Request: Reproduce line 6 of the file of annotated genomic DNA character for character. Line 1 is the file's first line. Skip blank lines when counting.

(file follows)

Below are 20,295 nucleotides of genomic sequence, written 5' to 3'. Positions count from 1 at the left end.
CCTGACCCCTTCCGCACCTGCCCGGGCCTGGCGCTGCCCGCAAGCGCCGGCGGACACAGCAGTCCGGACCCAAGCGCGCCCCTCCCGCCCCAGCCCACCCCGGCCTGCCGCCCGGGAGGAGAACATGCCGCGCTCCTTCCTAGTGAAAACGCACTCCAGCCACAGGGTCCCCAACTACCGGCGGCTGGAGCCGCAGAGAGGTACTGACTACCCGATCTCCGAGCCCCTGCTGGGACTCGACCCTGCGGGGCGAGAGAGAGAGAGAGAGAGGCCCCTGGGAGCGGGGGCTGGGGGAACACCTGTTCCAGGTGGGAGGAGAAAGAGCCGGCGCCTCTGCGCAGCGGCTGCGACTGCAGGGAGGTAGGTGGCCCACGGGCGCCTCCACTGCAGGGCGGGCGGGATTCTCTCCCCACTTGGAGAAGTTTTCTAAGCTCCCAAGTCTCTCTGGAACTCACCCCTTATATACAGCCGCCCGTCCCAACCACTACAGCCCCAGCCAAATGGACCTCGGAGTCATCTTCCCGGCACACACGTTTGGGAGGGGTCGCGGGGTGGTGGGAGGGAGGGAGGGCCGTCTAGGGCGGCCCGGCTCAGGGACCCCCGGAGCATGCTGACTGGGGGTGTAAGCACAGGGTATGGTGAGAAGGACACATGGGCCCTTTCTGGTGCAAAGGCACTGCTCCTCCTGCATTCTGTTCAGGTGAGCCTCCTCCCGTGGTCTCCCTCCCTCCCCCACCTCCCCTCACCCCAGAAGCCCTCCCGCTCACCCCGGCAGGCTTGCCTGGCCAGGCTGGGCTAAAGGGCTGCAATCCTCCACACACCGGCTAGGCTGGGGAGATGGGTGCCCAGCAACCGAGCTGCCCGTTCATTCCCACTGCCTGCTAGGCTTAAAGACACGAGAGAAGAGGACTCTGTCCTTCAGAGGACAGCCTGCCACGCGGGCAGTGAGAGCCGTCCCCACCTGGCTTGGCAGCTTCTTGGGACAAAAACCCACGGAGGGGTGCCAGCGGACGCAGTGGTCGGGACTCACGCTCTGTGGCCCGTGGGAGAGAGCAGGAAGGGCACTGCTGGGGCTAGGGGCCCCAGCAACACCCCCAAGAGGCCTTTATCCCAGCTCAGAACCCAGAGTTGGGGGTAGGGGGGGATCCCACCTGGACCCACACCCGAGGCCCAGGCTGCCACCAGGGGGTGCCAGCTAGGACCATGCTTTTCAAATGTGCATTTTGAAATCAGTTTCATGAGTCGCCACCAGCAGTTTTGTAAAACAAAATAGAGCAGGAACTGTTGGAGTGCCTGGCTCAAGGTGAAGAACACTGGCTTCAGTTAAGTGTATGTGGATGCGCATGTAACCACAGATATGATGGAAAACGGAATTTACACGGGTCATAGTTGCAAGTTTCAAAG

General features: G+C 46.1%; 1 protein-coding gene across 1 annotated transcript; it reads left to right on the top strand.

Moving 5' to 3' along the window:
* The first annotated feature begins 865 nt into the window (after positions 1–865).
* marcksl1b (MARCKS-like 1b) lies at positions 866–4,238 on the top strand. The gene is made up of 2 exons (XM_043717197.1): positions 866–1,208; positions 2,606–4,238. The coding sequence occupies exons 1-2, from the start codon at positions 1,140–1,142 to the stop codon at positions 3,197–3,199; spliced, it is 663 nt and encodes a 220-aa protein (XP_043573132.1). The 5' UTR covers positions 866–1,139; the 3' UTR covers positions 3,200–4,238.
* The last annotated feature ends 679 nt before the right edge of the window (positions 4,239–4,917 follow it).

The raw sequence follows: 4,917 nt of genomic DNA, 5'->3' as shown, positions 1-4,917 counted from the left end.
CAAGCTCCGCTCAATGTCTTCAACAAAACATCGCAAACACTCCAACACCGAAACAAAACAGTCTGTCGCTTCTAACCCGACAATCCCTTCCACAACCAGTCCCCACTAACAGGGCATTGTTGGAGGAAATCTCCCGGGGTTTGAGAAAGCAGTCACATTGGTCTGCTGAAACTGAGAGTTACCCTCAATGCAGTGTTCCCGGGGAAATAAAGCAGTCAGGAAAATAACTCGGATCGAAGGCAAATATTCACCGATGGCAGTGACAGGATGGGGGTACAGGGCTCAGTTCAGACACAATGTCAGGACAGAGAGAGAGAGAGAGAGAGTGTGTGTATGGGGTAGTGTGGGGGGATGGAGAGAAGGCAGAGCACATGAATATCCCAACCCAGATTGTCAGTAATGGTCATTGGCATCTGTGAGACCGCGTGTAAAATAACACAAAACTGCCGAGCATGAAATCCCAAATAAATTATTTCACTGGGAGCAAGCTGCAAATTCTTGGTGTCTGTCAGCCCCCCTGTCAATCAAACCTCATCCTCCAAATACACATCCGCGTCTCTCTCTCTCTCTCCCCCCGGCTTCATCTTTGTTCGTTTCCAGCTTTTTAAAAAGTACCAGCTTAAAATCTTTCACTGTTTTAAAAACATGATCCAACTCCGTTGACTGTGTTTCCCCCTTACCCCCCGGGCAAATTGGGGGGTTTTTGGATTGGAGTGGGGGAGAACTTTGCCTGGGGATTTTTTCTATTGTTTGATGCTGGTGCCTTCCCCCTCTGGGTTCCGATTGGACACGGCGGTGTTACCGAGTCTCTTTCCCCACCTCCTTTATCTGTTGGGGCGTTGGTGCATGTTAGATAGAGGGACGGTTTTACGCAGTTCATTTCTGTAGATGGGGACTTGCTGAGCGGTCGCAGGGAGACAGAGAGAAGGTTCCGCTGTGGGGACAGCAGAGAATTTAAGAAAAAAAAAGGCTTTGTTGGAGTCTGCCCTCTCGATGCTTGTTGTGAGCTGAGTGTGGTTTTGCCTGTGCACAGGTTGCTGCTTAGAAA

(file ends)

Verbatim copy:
* marcksl1b (MARCKS-like 1b) lies at positions 866–4,238 on the top strand. The gene is made up of 2 exons (XM_043717197.1): positions 866–1,208; positions 2,606–4,238. The coding sequence occupies exons 1-2, from the start codon at positions 1,140–1,142 to the stop codon at positions 3,197–3,199; spliced, it is 663 nt and encodes a 220-aa protein (XP_043573132.1). The 5' UTR covers positions 866–1,139; the 3' UTR covers positions 3,200–4,238.